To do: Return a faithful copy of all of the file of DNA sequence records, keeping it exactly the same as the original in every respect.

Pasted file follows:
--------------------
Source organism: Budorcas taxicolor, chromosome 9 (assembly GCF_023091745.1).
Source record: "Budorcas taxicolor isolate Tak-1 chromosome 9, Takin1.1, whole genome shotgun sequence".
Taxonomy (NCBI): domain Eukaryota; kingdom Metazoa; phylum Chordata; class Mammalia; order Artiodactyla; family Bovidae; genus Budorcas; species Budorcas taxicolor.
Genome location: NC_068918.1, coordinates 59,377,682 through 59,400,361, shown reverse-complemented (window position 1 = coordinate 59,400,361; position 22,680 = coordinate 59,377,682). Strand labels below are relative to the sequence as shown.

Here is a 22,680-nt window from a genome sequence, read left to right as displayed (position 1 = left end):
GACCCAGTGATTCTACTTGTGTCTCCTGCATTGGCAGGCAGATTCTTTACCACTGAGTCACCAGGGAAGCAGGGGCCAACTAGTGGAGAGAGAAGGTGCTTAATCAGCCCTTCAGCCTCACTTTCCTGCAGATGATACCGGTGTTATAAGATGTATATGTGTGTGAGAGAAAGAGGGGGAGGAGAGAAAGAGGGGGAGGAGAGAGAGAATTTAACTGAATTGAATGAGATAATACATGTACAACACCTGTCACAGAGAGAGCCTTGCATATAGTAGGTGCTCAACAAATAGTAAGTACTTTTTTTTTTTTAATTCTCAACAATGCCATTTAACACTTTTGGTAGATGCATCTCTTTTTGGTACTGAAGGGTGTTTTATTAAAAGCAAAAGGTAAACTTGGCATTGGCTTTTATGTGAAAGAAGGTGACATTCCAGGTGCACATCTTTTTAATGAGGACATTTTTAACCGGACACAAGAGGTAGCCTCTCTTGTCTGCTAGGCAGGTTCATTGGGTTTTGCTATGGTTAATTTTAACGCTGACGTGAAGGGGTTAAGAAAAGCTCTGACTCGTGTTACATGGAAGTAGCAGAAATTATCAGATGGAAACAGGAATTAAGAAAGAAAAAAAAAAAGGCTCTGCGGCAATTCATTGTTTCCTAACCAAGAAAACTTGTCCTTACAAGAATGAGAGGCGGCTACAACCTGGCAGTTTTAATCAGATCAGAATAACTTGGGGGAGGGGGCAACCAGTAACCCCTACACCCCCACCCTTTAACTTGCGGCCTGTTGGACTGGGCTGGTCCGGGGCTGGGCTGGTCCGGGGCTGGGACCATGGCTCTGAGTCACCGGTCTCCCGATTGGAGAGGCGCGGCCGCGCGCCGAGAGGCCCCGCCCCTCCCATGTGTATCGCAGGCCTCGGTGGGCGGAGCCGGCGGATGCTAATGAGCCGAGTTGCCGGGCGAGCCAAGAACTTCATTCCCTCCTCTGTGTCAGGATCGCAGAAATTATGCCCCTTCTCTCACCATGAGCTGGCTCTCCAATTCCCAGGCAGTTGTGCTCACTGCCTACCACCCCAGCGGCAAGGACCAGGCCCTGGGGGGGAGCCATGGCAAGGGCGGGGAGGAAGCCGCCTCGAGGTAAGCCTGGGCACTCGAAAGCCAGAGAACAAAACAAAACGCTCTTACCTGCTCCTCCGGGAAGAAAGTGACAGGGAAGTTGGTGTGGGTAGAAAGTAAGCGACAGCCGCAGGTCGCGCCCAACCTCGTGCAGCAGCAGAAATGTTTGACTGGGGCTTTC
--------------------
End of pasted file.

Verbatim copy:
Source organism: Budorcas taxicolor, chromosome 9 (assembly GCF_023091745.1).
Source record: "Budorcas taxicolor isolate Tak-1 chromosome 9, Takin1.1, whole genome shotgun sequence".
Taxonomy (NCBI): domain Eukaryota; kingdom Metazoa; phylum Chordata; class Mammalia; order Artiodactyla; family Bovidae; genus Budorcas; species Budorcas taxicolor.
Genome location: NC_068918.1, coordinates 59,377,682 through 59,400,361, shown reverse-complemented (window position 1 = coordinate 59,400,361; position 22,680 = coordinate 59,377,682). Strand labels below are relative to the sequence as shown.

Here is a 22,680-nt window from a genome sequence, read left to right as displayed (position 1 = left end):
GACCCAGTGATTCTACTTGTGTCTCCTGCATTGGCAGGCAGATTCTTTACCACTGAGTCACCAGGGAAGCAGGGGCCAACTAGTGGAGAGAGAAGGTGCTTAATCAGCCCTTCAGCCTCACTTTCCTGCAGATGATACCGGTGTTATAAGATGTATATGTGTGTGAGAGAAAGAGGGGGAGGAGAGAAAGAGGGGGAGGAGAGAGAGAATTTAACTGAATTGAATGAGATAATACATGTACAACACCTGTCACAGAGAGAGCCTTGCATATAGTAGGTGCTCAACAAATAGTAAGTACTTTTTTTTTTTTAATTCTCAACAATGCCATTTAACACTTTTGGTAGATGCATCTCTTTTTGGTACTGAAGGGTGTTTTATTAAAAGCAAAAGGTAAACTTGGCATTGGCTTTTATGTGAAAGAAGGTGACATTCCAGGTGCACATCTTTTTAATGAGGACATTTTTAACCGGACACAAGAGGTAGCCTCTCTTGTCTGCTAGGCAGGTTCATTGGGTTTTGCTATGGTTAATTTTAACGCTGACGTGAAGGGGTTAAGAAAAGCTCTGACTCGTGTTACATGGAAGTAGCAGAAATTATCAGATGGAAACAGGAATTAAGAAAGAAAAAAAAAAAGGCTCTGCGGCAATTCATTGTTTCCTAACCAAGAAAACTTGTCCTTACAAGAATGAGAGGCGGCTACAACCTGGCAGTTTTAATCAGATCAGAATAACTTGGGGGAGGGGGCAACCAGTAACCCCTACACCCCCACCCTTTAACTTGCGGCCTGTTGGACTGGGCTGGTCCGGGGCTGGGCTGGTCCGGGGCTGGGACCATGGCTCTGAGTCACCGGTCTCCCGATTGGAGAGGCGCGGCCGCGCGCCGAGAGGCCCCGCCCCTCCCATGTGTATCGCAGGCCTCGGTGGGCGGAGCCGGCGGATGCTAATGAGCCGAGTTGCCGGGCGAGCCAAGAACTTCATTCCCTCCTCTGTGTCAGGATCGCAGAAATTATGCCCCTTCTCTCACCATGAGCTGGCTCTCCAATTCCCAGGCAGTTGTGCTCACTGCCTACCACCCCAGCGGCAAGGACCAGGCCCTGGGGGGGAGCCATGGCAAGGGCGGGGAGGAAGCCGCCTCGAGGTAAGCCTGGGCACTCGAAAGCCAGAGAACAAAACAAAACGCTCTTACCTGCTCCTCCGGGAAGAAAGTGACAGGGAAGTTGGTGTGGGTAGAAAGTAAGCGACAGCCGCAGGTCGCGCCCAACCTCGTGCAGCAGCAGAAATGTTTGACTGGGGCTTTC